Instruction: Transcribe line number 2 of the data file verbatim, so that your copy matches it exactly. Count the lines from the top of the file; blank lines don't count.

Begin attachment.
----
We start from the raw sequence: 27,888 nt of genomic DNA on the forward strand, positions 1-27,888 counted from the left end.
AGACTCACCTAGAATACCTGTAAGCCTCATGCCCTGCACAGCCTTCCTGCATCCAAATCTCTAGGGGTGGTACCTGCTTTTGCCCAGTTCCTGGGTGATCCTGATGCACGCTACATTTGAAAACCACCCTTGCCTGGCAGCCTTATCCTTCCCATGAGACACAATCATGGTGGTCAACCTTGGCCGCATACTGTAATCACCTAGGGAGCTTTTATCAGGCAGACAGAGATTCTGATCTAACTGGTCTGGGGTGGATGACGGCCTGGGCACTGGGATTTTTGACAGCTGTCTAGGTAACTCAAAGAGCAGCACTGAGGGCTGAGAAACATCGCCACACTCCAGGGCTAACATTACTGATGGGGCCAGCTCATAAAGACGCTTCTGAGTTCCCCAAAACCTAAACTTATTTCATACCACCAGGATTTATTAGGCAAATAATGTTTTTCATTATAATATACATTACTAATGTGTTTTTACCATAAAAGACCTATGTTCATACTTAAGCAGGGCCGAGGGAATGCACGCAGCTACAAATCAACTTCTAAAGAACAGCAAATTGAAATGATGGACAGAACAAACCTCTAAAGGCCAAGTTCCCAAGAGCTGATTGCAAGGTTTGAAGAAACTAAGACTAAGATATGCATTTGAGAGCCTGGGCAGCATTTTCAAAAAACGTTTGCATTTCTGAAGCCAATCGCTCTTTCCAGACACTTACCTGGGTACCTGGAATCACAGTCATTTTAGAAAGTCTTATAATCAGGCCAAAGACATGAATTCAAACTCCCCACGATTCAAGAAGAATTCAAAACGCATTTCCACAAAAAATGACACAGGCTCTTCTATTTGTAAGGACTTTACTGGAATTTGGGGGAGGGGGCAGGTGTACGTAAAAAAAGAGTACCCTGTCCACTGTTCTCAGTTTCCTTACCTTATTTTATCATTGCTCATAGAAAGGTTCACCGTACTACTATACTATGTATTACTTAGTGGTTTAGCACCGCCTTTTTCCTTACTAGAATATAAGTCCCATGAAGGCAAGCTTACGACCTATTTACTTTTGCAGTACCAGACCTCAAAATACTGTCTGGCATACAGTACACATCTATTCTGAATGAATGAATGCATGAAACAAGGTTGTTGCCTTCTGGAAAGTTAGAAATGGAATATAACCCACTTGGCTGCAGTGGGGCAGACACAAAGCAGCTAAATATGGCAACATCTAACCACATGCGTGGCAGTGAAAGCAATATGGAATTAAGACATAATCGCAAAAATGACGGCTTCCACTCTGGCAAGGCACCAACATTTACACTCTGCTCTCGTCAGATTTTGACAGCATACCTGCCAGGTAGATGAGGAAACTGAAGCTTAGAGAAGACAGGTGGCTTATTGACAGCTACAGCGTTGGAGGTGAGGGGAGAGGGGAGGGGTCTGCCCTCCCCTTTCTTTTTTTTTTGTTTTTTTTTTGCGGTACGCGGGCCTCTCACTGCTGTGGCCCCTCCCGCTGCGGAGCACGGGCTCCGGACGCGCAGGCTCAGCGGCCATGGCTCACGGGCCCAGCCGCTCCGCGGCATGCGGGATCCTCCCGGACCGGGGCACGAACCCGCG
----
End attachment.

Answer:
AGACTCACCTAGAATACCTGTAAGCCTCATGCCCTGCACAGCCTTCCTGCATCCAAATCTCTAGGGGTGGTACCTGCTTTTGCCCAGTTCCTGGGTGATCCTGATGCACGCTACATTTGAAAACCACCCTTGCCTGGCAGCCTTATCCTTCCCATGAGACACAATCATGGTGGTCAACCTTGGCCGCATACTGTAATCACCTAGGGAGCTTTTATCAGGCAGACAGAGATTCTGATCTAACTGGTCTGGGGTGGATGACGGCCTGGGCACTGGGATTTTTGACAGCTGTCTAGGTAACTCAAAGAGCAGCACTGAGGGCTGAGAAACATCGCCACACTCCAGGGCTAACATTACTGATGGGGCCAGCTCATAAAGACGCTTCTGAGTTCCCCAAAACCTAAACTTATTTCATACCACCAGGATTTATTAGGCAAATAATGTTTTTCATTATAATATACATTACTAATGTGTTTTTACCATAAAAGACCTATGTTCATACTTAAGCAGGGCCGAGGGAATGCACGCAGCTACAAATCAACTTCTAAAGAACAGCAAATTGAAATGATGGACAGAACAAACCTCTAAAGGCCAAGTTCCCAAGAGCTGATTGCAAGGTTTGAAGAAACTAAGACTAAGATATGCATTTGAGAGCCTGGGCAGCATTTTCAAAAAACGTTTGCATTTCTGAAGCCAATCGCTCTTTCCAGACACTTACCTGGGTACCTGGAATCACAGTCATTTTAGAAAGTCTTATAATCAGGCCAAAGACATGAATTCAAACTCCCCACGATTCAAGAAGAATTCAAAACGCATTTCCACAAAAAATGACACAGGCTCTTCTATTTGTAAGGACTTTACTGGAATTTGGGGGAGGGGGCAGGTGTACGTAAAAAAAGAGTACCCTGTCCACTGTTCTCAGTTTCCTTACCTTATTTTATCATTGCTCATAGAAAGGTTCACCGTACTACTATACTATGTATTACTTAGTGGTTTAGCACCGCCTTTTTCCTTACTAGAATATAAGTCCCATGAAGGCAAGCTTACGACCTATTTACTTTTGCAGTACCAGACCTCAAAATACTGTCTGGCATACAGTACACATCTATTCTGAATGAATGAATGCATGAAACAAGGTTGTTGCCTTCTGGAAAGTTAGAAATGGAATATAACCCACTTGGCTGCAGTGGGGCAGACACAAAGCAGCTAAATATGGCAACATCTAACCACATGCGTGGCAGTGAAAGCAATATGGAATTAAGACATAATCGCAAAAATGACGGCTTCCACTCTGGCAAGGCACCAACATTTACACTCTGCTCTCGTCAGATTTTGACAGCATACCTGCCAGGTAGATGAGGAAACTGAAGCTTAGAGAAGACAGGTGGCTTATTGACAGCTACAGCGTTGGAGGTGAGGGGAGAGGGGAGGGGTCTGCCCTCCCCTTTCTTTTTTTTTTGTTTTTTTTTTGCGGTACGCGGGCCTCTCACTGCTGTGGCCCCTCCCGCTGCGGAGCACGGGCTCCGGACGCGCAGGCTCAGCGGCCATGGCTCACGGGCCCAGCCGCTCCGCGGCATGCGGGATCCTCCCGGACCGGGGCACGAACCCGCG